Background:Serratia marcescens is an opportunistic gram-negative rod which typically infects compromised hosts.
Objectives: To identify risk factors, signs, and outcomes associated with non-epidemic S marcescens bacteremia in a neonatal intensive care unit (NICU).
Methods: The records of infants with S marcescens bacteremia while in the Yale-New Haven Hospital NICU from 1980–2004 were reviewed. A matched case-control study was performed by comparing each case of S marcescens to 2 uninfected controls and 2 cases of Escherichia coli bacteremia.
Results: Twenty-five sporadic cases of S marcescens bacteremia were identified. Eleven available isolates were determined to be different strains by pulse field gel electrophoresis. Infants with S marcescens bacteremia had median gestational age and birth weight of 28 weeks and 1235 grams, respectively. Compared to matched, uninfected controls, infants with S marcescens bacteremia were more likely to have had a central vascular catheter (OR = 4.33; 95% CI (1.41 to 13.36)) and surgery (OR = 5.67; 95% CI (1.81 to 17.37)), and had a higher overall mortality (44% vs 2%; OR = 38.50; 95% CI (4.57 to 324.47)). Compared to E coli matched controls, infants with S marcescens bacteremia had later onset of infection (median of 33 days of life vs 10; p<0.001), prolonged intubation (OR = 5.76; 95% CI (1.80 to 18.42)), and a higher rate of CVC (OR = 7.77; 95% CI (2.48 to 24.31)) use at the time of infection. A higher rate of meningitis (24% vs 7%; OR = 3.98; 95% CI (1.09 to 14.50)) was observed with S marcescens bacteremia compared to E coli.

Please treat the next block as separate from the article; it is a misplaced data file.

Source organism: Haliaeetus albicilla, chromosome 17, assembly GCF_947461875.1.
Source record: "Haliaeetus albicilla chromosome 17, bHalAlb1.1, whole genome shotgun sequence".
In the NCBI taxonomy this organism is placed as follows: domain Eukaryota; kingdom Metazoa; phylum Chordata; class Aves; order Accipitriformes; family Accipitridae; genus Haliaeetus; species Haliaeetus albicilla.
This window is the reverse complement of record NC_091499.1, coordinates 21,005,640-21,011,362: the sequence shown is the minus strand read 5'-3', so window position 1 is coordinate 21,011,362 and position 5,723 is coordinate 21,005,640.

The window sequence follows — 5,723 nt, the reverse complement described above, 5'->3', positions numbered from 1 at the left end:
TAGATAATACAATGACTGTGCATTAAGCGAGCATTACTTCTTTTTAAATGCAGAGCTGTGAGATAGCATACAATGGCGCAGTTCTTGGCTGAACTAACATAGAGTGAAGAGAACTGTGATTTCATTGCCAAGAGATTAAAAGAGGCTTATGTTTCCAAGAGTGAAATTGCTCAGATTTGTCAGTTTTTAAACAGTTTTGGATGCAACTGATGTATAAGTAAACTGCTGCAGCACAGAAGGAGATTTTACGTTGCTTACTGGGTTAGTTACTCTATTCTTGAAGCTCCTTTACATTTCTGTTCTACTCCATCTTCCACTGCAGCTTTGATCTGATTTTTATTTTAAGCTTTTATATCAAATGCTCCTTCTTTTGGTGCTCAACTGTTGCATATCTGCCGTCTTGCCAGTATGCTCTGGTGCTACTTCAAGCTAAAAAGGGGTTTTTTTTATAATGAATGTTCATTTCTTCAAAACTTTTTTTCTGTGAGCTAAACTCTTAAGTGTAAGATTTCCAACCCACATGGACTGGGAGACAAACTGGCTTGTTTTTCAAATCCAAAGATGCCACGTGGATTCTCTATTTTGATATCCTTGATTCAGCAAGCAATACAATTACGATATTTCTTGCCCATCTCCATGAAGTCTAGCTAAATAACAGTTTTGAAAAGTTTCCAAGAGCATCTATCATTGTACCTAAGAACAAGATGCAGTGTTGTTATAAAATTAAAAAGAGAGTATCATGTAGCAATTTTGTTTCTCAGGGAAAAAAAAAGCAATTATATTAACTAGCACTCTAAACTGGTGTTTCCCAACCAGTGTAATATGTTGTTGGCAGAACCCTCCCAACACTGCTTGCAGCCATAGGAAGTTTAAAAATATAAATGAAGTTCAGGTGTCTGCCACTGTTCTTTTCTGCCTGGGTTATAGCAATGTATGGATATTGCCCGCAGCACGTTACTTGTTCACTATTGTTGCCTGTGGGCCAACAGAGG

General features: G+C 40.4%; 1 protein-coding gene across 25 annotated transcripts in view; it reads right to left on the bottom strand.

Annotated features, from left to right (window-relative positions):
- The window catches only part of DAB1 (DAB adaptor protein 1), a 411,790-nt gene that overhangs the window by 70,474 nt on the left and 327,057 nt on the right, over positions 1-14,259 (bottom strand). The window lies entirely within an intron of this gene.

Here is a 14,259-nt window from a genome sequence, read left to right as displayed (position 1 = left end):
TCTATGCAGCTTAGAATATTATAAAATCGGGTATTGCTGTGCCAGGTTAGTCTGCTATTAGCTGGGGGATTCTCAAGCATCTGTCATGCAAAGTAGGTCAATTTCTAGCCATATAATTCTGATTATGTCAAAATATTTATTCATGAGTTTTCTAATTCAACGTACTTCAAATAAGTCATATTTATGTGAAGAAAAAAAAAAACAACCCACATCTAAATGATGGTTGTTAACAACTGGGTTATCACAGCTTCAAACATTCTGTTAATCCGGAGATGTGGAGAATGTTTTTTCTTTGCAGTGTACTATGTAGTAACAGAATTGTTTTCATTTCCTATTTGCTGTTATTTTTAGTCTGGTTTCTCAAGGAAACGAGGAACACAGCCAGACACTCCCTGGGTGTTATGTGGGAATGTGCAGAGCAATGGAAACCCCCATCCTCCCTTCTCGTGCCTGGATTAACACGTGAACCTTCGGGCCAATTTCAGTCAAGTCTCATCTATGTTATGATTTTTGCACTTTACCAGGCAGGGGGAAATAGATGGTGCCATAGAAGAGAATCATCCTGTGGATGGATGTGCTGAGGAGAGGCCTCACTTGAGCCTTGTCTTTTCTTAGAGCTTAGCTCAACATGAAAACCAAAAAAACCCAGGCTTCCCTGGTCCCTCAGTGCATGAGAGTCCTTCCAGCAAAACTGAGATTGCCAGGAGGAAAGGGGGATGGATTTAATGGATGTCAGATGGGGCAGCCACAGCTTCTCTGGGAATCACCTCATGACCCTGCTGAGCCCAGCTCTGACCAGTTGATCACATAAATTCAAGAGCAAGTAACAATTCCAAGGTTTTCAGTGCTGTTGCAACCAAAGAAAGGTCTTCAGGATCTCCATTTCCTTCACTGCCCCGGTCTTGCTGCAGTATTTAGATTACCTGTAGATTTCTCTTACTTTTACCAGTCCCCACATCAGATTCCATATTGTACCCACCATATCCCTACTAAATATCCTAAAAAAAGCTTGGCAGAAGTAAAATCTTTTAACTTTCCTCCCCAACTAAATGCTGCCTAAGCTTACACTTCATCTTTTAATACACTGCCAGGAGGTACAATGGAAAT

Conclusions:S marcescens bacteremia occurs sporadically in the NICU, primarily in premature infants requiring support apparatus late in their hospital course. Associated meningitis is common and mortality high.
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Funding: Supported in part by National Institute of Child Health and Human Development Training Grant T32 HD 07094 (M.J.B.).
Competing interests: None.
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